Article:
- Harvey has stalled, could drift back offshore
- Catastrophic flooding possible next five days
- Tornado threat continues in SE TX and SW LA
The first major hurricane to hit the U.S. in nearly 12 years just won’t go away. In fact, the legacy of Hurricane Harvey is likely to be what transpires in the next three or four days. Rainfall will be measured in feet across hundreds of square miles in the Lone Star State as the former Category 4 storm painfully drifts back toward the coast. There’s even a chance of a second landfall if Tropical Storm Harvey emerges back out over the warm waters of the Gulf of Mexico.
The flooding has just begun
Harvey has only moved about 150 miles inland, and its circulation will continually pull tropical moisture in off the Gulf. Rain will likely continue for days, almost uninterrupted in some spots, across much of southeast Texas. The steadiest rain is likely to fall north and east of the Harvey’s center, which is expected to slowly drift back to the southeast, ironically very close to where the storm made landfall. The heaviest rainfall rates, however, will occur in the storm’s feeder bands that will be nearly stationary across the greater Houston metro area through Monday.
As of Saturday evening, NOAA’s Weather Prediction Center reported that 10 to 15 inches of rain had already fallen in Aransas and Refugio Counties north of Corpus Christi, and also in Fort Bend and Brazoria Counties southwest of Houston. Six to ten inches was commonly reported across the Houston metro. Additional rainfall amounts of 10 to 20 inches are likely across all of the aforementioned areas, with locally higher amounts up to 25 inches possible.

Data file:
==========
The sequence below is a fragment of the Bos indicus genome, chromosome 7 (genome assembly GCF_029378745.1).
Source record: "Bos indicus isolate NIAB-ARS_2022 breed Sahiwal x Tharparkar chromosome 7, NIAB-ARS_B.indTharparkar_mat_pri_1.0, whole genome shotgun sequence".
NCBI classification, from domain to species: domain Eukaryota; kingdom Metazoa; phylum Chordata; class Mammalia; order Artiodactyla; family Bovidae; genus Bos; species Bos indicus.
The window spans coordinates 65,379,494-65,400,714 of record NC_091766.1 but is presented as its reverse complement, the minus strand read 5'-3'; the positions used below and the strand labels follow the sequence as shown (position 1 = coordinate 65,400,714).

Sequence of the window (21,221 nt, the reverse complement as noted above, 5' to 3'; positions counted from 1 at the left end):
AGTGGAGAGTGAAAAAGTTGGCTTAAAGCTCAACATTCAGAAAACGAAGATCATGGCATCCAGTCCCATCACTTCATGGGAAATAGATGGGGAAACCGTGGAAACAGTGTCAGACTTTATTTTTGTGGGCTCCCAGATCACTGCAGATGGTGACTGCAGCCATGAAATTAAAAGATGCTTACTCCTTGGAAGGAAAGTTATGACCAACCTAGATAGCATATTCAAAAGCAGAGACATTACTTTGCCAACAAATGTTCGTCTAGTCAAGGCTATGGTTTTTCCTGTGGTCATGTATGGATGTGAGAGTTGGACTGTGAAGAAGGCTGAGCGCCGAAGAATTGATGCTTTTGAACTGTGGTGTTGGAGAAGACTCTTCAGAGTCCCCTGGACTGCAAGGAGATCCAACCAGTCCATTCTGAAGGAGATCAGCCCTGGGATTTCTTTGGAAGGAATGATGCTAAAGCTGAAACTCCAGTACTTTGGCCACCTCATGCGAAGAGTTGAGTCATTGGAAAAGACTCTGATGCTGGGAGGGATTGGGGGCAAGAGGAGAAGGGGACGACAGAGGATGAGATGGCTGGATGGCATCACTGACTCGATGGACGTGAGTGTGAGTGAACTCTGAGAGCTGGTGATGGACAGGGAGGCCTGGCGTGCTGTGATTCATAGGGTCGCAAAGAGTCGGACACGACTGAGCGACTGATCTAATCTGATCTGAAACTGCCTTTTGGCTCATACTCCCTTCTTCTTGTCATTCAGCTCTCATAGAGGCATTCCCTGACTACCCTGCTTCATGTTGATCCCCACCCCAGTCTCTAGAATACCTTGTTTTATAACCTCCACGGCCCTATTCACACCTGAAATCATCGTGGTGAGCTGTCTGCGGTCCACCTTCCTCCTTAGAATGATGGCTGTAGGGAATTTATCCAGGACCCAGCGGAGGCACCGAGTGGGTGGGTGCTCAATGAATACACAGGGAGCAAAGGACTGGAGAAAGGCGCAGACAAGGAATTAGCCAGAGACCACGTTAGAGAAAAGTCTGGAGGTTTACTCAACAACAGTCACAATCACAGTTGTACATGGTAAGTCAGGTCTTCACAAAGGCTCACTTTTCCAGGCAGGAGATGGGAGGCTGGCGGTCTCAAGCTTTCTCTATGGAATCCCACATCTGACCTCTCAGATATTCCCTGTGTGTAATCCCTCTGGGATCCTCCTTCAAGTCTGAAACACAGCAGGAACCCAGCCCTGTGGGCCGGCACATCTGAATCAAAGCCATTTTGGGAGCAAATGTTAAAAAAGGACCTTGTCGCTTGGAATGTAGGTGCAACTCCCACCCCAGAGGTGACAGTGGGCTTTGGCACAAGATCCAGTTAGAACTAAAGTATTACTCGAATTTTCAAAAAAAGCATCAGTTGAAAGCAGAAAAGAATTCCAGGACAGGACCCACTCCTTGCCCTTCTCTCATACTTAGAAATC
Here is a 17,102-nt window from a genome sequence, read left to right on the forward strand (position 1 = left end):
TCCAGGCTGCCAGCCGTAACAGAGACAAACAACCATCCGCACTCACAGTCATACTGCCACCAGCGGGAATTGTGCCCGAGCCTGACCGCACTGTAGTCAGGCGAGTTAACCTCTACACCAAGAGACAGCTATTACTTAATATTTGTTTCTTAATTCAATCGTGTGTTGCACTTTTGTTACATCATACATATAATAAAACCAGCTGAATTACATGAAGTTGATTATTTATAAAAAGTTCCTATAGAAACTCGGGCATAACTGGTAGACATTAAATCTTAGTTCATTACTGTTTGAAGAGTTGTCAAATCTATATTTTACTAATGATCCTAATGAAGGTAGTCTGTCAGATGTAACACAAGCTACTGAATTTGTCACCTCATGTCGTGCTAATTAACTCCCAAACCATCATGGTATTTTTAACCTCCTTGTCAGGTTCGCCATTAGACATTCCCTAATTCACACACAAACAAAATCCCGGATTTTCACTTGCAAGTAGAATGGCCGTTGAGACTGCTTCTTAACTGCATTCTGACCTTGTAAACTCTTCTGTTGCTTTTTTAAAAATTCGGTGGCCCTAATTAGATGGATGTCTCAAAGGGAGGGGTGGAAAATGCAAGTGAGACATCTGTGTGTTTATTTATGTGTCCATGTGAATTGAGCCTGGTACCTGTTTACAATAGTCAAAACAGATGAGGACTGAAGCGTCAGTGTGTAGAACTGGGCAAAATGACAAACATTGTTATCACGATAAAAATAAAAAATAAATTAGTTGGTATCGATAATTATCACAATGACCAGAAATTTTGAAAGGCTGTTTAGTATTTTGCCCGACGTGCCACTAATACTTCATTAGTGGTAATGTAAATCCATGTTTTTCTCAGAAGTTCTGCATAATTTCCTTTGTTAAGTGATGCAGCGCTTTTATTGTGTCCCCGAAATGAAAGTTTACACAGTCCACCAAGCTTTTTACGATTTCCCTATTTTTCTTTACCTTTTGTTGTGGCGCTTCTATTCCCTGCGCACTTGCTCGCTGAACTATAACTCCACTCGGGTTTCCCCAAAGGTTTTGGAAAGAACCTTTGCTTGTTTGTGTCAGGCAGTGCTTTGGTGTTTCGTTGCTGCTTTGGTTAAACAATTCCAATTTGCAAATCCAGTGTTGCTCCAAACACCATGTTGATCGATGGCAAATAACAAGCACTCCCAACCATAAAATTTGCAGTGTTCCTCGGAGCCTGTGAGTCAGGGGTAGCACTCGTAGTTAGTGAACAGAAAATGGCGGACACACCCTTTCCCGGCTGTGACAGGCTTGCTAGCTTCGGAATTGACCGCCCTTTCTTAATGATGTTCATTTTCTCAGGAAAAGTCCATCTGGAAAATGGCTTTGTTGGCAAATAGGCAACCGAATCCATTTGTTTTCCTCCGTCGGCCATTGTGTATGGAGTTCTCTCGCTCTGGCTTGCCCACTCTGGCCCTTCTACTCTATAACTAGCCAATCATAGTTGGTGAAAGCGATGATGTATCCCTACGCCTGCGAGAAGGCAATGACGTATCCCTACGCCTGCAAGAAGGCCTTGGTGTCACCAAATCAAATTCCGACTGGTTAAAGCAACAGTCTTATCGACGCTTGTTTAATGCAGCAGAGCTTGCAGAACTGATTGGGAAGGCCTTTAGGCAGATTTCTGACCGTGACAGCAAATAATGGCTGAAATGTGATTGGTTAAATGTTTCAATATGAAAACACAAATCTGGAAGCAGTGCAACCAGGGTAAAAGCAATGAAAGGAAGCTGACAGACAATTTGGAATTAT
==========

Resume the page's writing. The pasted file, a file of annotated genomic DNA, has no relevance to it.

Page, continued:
This amount of water attempting to flow through creeks and streams that are already full or backed up from Harvey’s storm surge is likely to lead to unprecedented and catastrophic flooding in parts of southeast Texas.
In addition to the heavy rain and flooding, the risk for tornadoes will continue across the same areas of southeast Texas. Rain squalls will occasionally develop enough instability and rotation to prompt tornado warnings, and the risk of quick-hitting spin-ups will also continue through Monday.
HOW YOU CAN HELP HARVEY VICTIMS
To donate, text REDCROSS to 90999 to give $10 to American Red Cross Disaster Relief, which helps people affected by disasters such as hurricanes, floods, earthquakes, wildfires and tornadoes.
To donate by phone or to get assistance with your donation to victims of Hurricane Harvey, please contact the American Red Cross at 1-800-HELP NOW (1-800-435-7669).
Where Harvey goes from here
It is almost certain that Tropical Storm Harvey will slowly drift back toward the central Texas coast through Monday. Where it goes thereafter is not as clear. The official forecast from the National Hurricane Center keeps Harvey inland, but confidence was low in whether or not the cyclone’s center would drift back over the water. After Monday, the storm (or remnants thereof) are likely to begin moving north toward southeast Texas. It is entirely possible that Harvey will still be a tropical depression or storm in five days.
- 1.Harvey Headed to Texas, Could Become a Hurricane
- 2.Harvey Redevelops, Hurricane Watches Issued in Texas
- 3.Harvey Forecast to be a Major Hurricane when it hits Texas.
- 4.Catastrophic Flooding Expected from Hurricane Harvey in Texas
- 5.Harvey’s Heaviest Rain Headed to Houston Metro
- 6.Harvey Headed Inland, Irma Intensifying, and Gulf Being Monitored
- 7.Heavy Rain from Harvey’s Moisture Continues Thursday
- 8.Heavy Rain from Harvey’s Moisture Arrives This Weekend